It’s a pretty town. Have I mentioned that?

…and the weather when we woke up the next morning:

Really?!

Really?!

Really. Welcome to Newfoundland. 🙂

The second thing is a few photos from a pet store, and a couple of interesting creatures we met there.

The caiman, who is NOT FOR SALE and DISPLAY ONLY:

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“Boo.”

…and the albino axolotl, which I had seen pictures of before but never encountered in real life. Friends, it’s super creepy, and almost cute. Sort of. Creepicute.

"Ohai."

“Ohai.”

Weird, right? Tiny little alien monster thing. Totally for sale, though. $90 and he’s yours!

No takers?

Moving right along, then…

We thought we’d try to grab a couple of Long Dick’s while we were in town. Don’t leave! This isn’t going where you think it is. We just wanted some meat to stuff in our faces, and we’d heard fantastic things about this sausage truck across from Mile One stadium. Long Dick’s Sausage Emporium.

See?

See?

Sadly, we did not get any of that hot, juicy sausage. That weekend was the annual George Street Festival, and the guy who owns this was keeping late hours. I never would have thought it would be impossible to get some street meat in downtown St John’s on a Saturday afternoon, but there you go. We tried, and we will try again. My husband is totally on board with this mission now. WE WILL HAVE OUR LONG DICK’S!

And here’s the Long Dick’s story, for anyone who’s interested:

Yeeeeah, history!

Yeeeeah, history!

Hmm… looks like the picture got cut off. Well, just know that it’s about rum running and three boys called Little Dick, Long Dick, and Goat Dick, and that’s pretty much all you need to know about Newfoundland’s history.

I kid. The history here is actually fascinating. But really, Goat Dick.

*Cough*

So let’s end on a less awkward note. A picture of me kissing a giant puffin, perhaps? Well, not kissing him… that thing is filthy. But I liked it, anyway.

Between the puffin, the Tim Horton's cup, the Avalon mall and the Labraorite necklace, this may be the newfiest I'll ever get.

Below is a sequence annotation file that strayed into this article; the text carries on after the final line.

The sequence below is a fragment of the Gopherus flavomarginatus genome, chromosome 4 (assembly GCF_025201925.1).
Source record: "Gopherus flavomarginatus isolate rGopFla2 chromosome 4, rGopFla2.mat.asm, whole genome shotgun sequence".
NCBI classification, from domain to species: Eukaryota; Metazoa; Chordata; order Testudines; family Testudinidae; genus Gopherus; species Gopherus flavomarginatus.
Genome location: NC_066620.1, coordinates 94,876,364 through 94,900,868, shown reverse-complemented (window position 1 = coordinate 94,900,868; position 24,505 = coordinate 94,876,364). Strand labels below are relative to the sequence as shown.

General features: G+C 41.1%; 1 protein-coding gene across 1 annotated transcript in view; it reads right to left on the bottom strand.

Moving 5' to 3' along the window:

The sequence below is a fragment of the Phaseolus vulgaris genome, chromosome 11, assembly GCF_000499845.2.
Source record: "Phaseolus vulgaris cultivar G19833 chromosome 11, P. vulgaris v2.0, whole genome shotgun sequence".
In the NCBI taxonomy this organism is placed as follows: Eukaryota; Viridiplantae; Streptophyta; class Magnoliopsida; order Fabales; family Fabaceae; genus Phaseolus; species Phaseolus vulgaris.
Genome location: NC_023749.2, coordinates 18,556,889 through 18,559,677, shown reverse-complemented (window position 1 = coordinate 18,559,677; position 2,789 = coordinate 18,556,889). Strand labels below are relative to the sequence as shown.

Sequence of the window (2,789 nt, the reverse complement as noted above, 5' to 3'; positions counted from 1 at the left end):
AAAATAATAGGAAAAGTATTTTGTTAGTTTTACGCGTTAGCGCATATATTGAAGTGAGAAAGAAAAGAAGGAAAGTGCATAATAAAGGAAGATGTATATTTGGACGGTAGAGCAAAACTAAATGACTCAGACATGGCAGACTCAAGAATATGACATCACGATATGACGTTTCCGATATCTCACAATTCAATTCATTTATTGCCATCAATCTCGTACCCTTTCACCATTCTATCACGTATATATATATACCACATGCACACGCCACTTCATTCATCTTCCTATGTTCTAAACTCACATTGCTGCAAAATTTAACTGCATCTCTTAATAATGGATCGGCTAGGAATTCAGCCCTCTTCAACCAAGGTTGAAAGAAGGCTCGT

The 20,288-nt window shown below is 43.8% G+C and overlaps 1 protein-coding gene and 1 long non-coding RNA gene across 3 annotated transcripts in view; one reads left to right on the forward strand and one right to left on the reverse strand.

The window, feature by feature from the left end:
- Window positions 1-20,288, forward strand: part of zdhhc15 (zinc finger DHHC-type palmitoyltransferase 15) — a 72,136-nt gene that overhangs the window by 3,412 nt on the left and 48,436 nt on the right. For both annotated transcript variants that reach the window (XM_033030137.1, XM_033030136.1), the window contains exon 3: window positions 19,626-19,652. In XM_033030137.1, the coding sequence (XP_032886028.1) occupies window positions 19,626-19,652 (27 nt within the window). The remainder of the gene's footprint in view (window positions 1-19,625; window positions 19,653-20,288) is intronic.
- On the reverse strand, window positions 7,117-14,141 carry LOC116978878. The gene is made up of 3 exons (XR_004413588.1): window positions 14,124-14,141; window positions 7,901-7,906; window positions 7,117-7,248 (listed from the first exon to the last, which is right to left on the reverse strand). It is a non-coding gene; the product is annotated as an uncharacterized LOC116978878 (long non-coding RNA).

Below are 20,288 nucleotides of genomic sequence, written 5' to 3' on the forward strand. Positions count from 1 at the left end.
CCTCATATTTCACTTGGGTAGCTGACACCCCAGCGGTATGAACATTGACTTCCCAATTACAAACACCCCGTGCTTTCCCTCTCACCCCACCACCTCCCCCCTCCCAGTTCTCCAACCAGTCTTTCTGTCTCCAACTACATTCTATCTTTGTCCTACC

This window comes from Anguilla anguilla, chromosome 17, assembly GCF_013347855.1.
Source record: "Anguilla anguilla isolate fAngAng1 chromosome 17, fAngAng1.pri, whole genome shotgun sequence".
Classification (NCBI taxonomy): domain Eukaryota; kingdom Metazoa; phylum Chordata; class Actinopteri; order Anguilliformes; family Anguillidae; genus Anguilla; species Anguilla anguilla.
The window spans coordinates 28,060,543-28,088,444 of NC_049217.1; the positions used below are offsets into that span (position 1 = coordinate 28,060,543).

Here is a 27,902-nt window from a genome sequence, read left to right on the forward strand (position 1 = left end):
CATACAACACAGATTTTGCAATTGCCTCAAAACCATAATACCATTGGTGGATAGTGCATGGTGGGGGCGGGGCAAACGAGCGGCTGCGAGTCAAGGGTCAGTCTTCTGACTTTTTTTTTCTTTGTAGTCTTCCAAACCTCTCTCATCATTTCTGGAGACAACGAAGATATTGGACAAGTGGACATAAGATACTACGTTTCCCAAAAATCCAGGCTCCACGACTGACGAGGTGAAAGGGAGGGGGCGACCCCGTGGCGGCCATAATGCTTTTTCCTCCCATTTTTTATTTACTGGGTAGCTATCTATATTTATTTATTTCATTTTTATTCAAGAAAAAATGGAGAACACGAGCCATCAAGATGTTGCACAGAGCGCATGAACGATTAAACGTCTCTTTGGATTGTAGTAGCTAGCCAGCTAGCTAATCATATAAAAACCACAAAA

Between the puffin, the Tim Horton’s cup, the Avalon mall and the Labraorite necklace, this may be the newfiest picture I’ll ever get of me.

Thanks for visiting the city with me. I’ll be back soon with that party game I promised (which I think made my dad laugh so hard he almost threw up), and pictures of that barkery. No, I can’t get them off of my camera, but I’ll send family members to get more for me if I have to!

“He had his reasons.”
“They were threefold.”

Anyone?


Product Review: What the…

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So here’s the story: I was at my grandparents’ house, and there was a HUGE bag of this stuff on a shelf. My aunt told me that it’s AMAZING, that a friend of hers claims to have gained 10 lbs just because of this sweet and salty snack.

Perhaps not the sort of endorsement they’d prefer, but impressive, nonetheless.

Fast-forward to the day after we got home from our vacation. I was in Gander for much-needed groceries (after 2 weeks away, the perishables had pretty much perished), but it was a holiday. The grocery store was closed. Freaking WALMART was closed. Shoppers Drug Mart was the only place open that sold milk, eggs, bread, and hot dogs. Those are the four food groups, right? Well, they also happen to sell this stuff, so I grabbed a smaller bag, excited to see what all the fuss was about.

In case you can’t see the picture clearly, this is G.H. Cretors “Chicago Mix” popcorn. That is, caramel corn and cheddar cheese corn, all mixed together in one bag. To be honest, the thought made me a little ill, but come on. 10 lbs!

So how was it?

I don’t want to insult anyone from Chicago, but you people are NUTS.

Remember that episode of FRIENDS when Rachel made trifle with sauteed beef and peas? In the words of Ross Gellar:

That may be a slight exaggeration. If you get a strict 1:1 cheese-to-caramel ratio, it’s palatable. If you separate the popcorns, neither is horrible (though I’ve had others of each that I’ve liked more). But yeah, most of the bag ended up in the garbage.

Hey, I get the sweet-and-salty thing; this is why they invented chocolate-covered pretzels, which I heartily endorse as a concept. I eat poutine, for crying out loud. French fries with gravy and cheese curds. I know this sounds gross to many people who haven’t tried it, but SO GOOD. Also, the Pulled Pork Poutine at New York Fries (pulled pork in BBQ sauce over fries and cheese curds) is to DIE for. So it’s not that I’m opposed to weird flavour combinations.

This one just did NOT do it for me.

*Goes back to dipping Wendy’s fries in a chocolate Frosty*

Oh, yeeeeah.


ROW80 Update: Not a Damn Thing

Yep, that’s what I’ve been up to, but I’m about ready to get back at it. I don’t even feel too badly about it; I’ve been writing almost every day for a year. I deserved a few weeks to rest my brain.

So what have I been doing?

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I’m actually working on that pony* I need to have done by the end of the month. It’s strange getting back to it; I haven’t had a paint brush in my hands since the winter. Possibly before Christmas, actually. Feels good. Also, I find that doing something creative that’s NOT writing gives my brain space to think things through without my conscious mind censoring, and sometimes it’s a good way to get around problems and blocked thought processes.

So that was actually a ROW80 goal, which means that I AM making progress on something.